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SCHAUMBURG, Ill.--Zurich American Insurance Co. has finalized settlements with 11 states and the District of Columbia, agreeing to pay at least $141.8 million to resolve allegations of bid rigging, price fixing and misuse of finite risk products.
The settlements reached this week formalize an earlier multistate agreement that the U.S. arm of Swiss insurer Zurich Financial Services Group signed earlier this year with California, Florida, Hawaii, Maryland, Massachusetts, Oregon, Pennsylvania, Texas, Virginia and West Virginia (BI, March 27). That agreement was this week also adopted by Michigan and the District of Columbia.
In a statement, Schaumburg, Ill.-based Zurich noted that the latest settlements "do not impose any new payments, penalties, reforms or prohibitions on Zurich beyond that which has already been agreed to in the multistate agreement."
Under the finalized settlements, Zurich will be required to distribute at least $121.8 million in refunds to commercial policyholders nationwide as part of a pending class action suit in a New Jersey District Court, in which plaintiffs allege that Zurich and numerous other insurers and brokers violated federal and state antitrust laws by conspiring together to increase premiums for insurers and commissions for brokers.
Zurich is also required to pay $20 million to the states for past and future attorney fees and investigation costs, along with the possibility of an additional $29.9 million that Zurich could be required to fund clients, depending upon policyholders' participation in other settlement funds.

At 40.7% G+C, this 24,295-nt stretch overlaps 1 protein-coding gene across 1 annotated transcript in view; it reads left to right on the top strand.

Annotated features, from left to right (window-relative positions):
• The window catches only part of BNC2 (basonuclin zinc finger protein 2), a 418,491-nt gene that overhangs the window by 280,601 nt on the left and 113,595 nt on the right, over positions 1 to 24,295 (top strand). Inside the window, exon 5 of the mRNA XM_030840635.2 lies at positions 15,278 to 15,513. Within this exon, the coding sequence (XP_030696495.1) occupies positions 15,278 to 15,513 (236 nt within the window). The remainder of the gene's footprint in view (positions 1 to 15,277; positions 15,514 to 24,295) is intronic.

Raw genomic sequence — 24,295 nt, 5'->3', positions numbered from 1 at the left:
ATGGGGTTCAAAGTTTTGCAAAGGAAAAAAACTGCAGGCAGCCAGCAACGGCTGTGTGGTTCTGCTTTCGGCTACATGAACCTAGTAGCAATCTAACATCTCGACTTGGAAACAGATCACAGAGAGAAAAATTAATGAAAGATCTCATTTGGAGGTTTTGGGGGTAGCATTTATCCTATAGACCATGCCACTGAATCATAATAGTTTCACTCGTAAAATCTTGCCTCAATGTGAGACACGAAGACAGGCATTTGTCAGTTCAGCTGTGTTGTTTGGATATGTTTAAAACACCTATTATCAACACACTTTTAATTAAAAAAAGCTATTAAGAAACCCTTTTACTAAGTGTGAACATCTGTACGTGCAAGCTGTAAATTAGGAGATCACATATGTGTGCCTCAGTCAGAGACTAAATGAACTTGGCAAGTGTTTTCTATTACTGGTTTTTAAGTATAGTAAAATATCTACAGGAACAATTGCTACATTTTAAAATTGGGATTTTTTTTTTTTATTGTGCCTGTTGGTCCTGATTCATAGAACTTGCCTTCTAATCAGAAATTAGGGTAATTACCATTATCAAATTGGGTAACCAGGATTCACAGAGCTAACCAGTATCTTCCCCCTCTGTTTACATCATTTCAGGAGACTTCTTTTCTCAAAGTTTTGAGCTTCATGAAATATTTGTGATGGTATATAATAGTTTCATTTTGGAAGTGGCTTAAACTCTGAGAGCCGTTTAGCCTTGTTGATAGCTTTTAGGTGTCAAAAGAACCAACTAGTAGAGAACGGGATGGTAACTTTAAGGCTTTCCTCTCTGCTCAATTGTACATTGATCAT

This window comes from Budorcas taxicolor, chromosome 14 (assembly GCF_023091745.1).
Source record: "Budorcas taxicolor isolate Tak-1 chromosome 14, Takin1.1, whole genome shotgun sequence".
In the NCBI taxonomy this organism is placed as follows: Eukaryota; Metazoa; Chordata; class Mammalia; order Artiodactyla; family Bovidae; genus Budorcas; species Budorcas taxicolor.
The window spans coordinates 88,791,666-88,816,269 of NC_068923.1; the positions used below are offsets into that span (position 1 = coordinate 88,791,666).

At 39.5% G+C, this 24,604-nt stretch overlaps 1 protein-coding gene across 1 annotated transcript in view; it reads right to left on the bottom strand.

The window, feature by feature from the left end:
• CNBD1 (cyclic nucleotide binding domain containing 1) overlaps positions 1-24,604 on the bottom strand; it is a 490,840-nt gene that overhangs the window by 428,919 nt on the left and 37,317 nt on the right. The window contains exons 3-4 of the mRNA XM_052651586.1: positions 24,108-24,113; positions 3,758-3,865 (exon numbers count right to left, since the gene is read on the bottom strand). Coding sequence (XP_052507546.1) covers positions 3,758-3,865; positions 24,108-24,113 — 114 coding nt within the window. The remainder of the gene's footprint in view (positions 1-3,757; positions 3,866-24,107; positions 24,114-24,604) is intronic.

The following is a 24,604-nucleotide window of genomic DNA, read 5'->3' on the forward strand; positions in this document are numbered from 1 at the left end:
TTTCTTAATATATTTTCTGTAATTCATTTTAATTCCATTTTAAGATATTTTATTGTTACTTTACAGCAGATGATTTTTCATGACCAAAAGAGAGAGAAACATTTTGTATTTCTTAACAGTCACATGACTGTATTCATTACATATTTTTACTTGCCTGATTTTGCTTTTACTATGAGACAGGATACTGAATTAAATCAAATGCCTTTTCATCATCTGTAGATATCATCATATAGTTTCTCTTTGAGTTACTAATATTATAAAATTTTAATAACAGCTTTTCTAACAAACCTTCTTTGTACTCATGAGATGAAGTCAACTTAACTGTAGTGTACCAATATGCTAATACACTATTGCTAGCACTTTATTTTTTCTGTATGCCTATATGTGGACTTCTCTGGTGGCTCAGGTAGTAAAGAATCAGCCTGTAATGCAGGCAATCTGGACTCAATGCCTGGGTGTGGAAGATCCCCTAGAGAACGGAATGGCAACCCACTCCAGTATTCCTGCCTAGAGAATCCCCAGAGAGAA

The settlements bar Zurich from engaging in any of the abusive practices alleged by the states for a period of 10 years, and the company is now required to fully disclose all compensation to agents and brokers.
Zurich in a separate statement noted that class action settlement eligibility notices will be mailed to 3.5 million current and former Zurich policyholders between Dec. 5 and Dec. 12.
Members of the proposed class include all Zurich policyholders who between Aug. 24, 1994, and Sept. 1, 2005, used any independent agent or broker for the purchase or renewal of commercial insurance or reinsurance, with the exception of life insurance polices, Zurich said. Policyholders will obtain relief in connection with the multistate agreement unless they opt out before Jan. 11, 2007.Approximately 173,000 policyholders in Pennsylvania will be eligible for a portion of the $121.8 million settlement, the state's attorney general, Tom Corbett, said in a statement.
Texas policyholders are expected to receive a total of $9 million, while $3.2 million is anticipated to go to Michigan policyholders, the states' attorneys general--Greg Abbott and Mike Cox, respectively--said in statements.
Zurich's promised restitution and fees of at least $141.8 million are in addition to funds already pledged as part of settlements with other states.
In April, Zurich agreed to pay $153 million in fines and restitution to Connecticut, Illinois and New York (BI, April 3), and the insurer in October agreed to $7 million in fees to resolve similar charges of noncompetitive business practices and improper use of finite insurance products leveled by Ohio insurance regulators (BI, Oct. 30).